How to Value Multi-Cultural and Diverse Organizations

Sections of This Topic Include

Cultural Diversity Has a Huge Affect on Perceptions of Leadership
Basic Guidelines to Culturally-Specific Interactions
How to Learn Basics About a Culture
Hints for Talking with Others About Management Activities
How to Talk About Management and Leadership in Diverse Environments

Additional Perspectives About Valuing Diversity
General Resources About Valuing Diversity

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Cultural Diversity Has a Huge Affect on Perceptions of Leadership

© Copyright Carter McNamara, MBA, PhD

In today’s highly diverse organizations, the ability to work in diverse cultures is extremely important. An organization’s culture is driven by the values throughout that organization. Employees need to feel that their values are recognized, understood and respected. They need to feel that their ideas and concerns are being heard. Those conditions create strong motivation and momentum for strong performance in their jobs. Also, to help your employees to make meaningful decisions – and to understand decisions that they may have made already – it is extremely important that you have some understanding of the culture and values of the organization.

It can be a major challenge to work in multicultural environments where others have values, beliefs and certain conventions that are distinctly different from yours. Differences between cultures can lead to increased resistance to leadership because others might not understand and trust you. Those differences can hamper the effectiveness of leadership, if not stop it altogether.

For example, Western cultures tend to be highly rational and value things that are very useful in meeting a current need. They value rugged individualism and competition. Some cultures might value patience, a sense of community and getting along with others, and still others might value direct authority and privacy. Some cultures may be overly deferential to the leader. Some cultures are deeply guarded about private matters.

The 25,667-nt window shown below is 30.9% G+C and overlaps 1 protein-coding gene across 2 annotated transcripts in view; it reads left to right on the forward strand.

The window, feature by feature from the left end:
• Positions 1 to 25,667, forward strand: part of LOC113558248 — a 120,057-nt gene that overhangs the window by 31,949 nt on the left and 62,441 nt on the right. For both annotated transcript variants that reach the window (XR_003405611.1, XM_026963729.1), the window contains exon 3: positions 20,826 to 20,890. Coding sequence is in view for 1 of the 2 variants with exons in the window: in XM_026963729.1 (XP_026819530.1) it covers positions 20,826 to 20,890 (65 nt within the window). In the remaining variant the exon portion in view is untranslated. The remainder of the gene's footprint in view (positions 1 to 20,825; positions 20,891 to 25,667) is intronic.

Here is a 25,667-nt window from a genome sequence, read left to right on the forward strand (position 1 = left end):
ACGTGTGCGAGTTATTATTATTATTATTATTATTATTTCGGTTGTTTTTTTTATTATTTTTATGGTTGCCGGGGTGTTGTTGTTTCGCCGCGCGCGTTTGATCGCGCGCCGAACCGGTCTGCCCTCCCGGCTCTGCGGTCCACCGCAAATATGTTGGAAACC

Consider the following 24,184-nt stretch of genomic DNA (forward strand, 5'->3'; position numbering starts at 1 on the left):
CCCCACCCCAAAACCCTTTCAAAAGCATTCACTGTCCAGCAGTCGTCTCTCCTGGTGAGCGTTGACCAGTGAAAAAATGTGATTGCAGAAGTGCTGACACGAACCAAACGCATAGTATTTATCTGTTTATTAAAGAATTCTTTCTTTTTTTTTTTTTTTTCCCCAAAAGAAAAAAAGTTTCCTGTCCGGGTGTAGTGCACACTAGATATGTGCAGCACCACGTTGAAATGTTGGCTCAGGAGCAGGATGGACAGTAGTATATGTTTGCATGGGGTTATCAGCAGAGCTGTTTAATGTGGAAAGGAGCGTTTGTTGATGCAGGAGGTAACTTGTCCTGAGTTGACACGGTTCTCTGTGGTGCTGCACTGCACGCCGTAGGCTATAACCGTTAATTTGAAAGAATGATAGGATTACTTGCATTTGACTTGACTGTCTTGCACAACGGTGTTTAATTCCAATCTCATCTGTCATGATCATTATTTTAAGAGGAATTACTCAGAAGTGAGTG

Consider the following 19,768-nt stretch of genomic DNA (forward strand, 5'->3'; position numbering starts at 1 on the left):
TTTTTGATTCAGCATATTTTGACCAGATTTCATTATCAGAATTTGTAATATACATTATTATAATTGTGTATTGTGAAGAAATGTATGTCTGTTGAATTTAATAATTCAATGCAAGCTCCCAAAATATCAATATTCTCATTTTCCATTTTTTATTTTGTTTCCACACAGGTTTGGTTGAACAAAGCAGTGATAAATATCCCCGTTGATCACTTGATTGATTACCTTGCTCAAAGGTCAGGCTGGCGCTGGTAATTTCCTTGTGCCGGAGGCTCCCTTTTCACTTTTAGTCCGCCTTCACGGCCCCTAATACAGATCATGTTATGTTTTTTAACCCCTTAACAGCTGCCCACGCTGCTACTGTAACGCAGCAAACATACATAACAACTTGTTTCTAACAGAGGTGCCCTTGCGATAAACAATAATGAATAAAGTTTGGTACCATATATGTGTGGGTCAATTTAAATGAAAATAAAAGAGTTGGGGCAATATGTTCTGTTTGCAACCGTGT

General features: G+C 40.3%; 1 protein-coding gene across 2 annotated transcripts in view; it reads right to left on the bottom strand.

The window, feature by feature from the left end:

You and your employees might not even realize that you all have very different values. There are no universal laws to ensure conformity in each culture. Because of complexities in continually learning the cultures of your organization, it is critical for you to continually be open to differences and ask for help from your employees.

Although leading in multicultural organizations comes with its own unique challenges, it comes with many benefits, as well. There are few other such powerful experiences in which you can learn so much about people and organizations and also about yourself. The following guidelines are intended to focus on the most practical suggestions for working in multicultural environments.

Basic Guidelines to Culturally-Specific Interactions

The following guidelines might be useful, especially if you are new to the organization.

1. Be aware of your personal biases, style, preferences, lens and focus.

This is critically important for successful leadership in any type of culture. You make a major difference in your organization, whether you know it or not, just by exposing it to your own nature and style of working. Thus, you need to understand your nature.

2. Realize that each part of an organization probably has a unique culture.

For example, the secretarial staff might interact with each other in a manner quite different from that of the marketing staff. In larger organizations, there are often several differences, for example, between senior management and support staff.

3. Promptly convey to employees that you want to be sensitive to their culture.

You should start in your first interaction with them. State that you recognize that different people might work differently depending on their own personalities and the culture of the overall organization. Ask them how you can understand the nature of their organization.

4. Consider getting a mentor, or representative, from the organization.

Attempt to get someone from the organization to help you understand their culture and how to work in a manner compatible with the culture of the organization. This request is not a sign of weakness or lack of expertise; rather it is an authentic request that better serves you and your employees.

How to Learn Basics About a Culture

Consider asking others to help you understand how each of the following aspects might be unique in the culture of the organization. Key cultural aspects that might affect your leadership include:

  • Assertiveness Are members of your organization comfortable being honest and direct with each other? If not, how can you still be as authentic as possible and help them to be as authentic as possible, as well?
  • Body language Are there any specific cues that you can notice to help you to sense how others are experiencing you?
  • Communication styles and direction Is communication fairly direct and specific or more indirect and general? Does information flow mostly “upward” to executives or is it widely disseminated?
  • Conflict Is conflict considered bad and avoided? Or is conflict accepted as normal and directly addressed when it appears? Eye contact Are members of the organization comfortable with sustained eye contact during communication or not?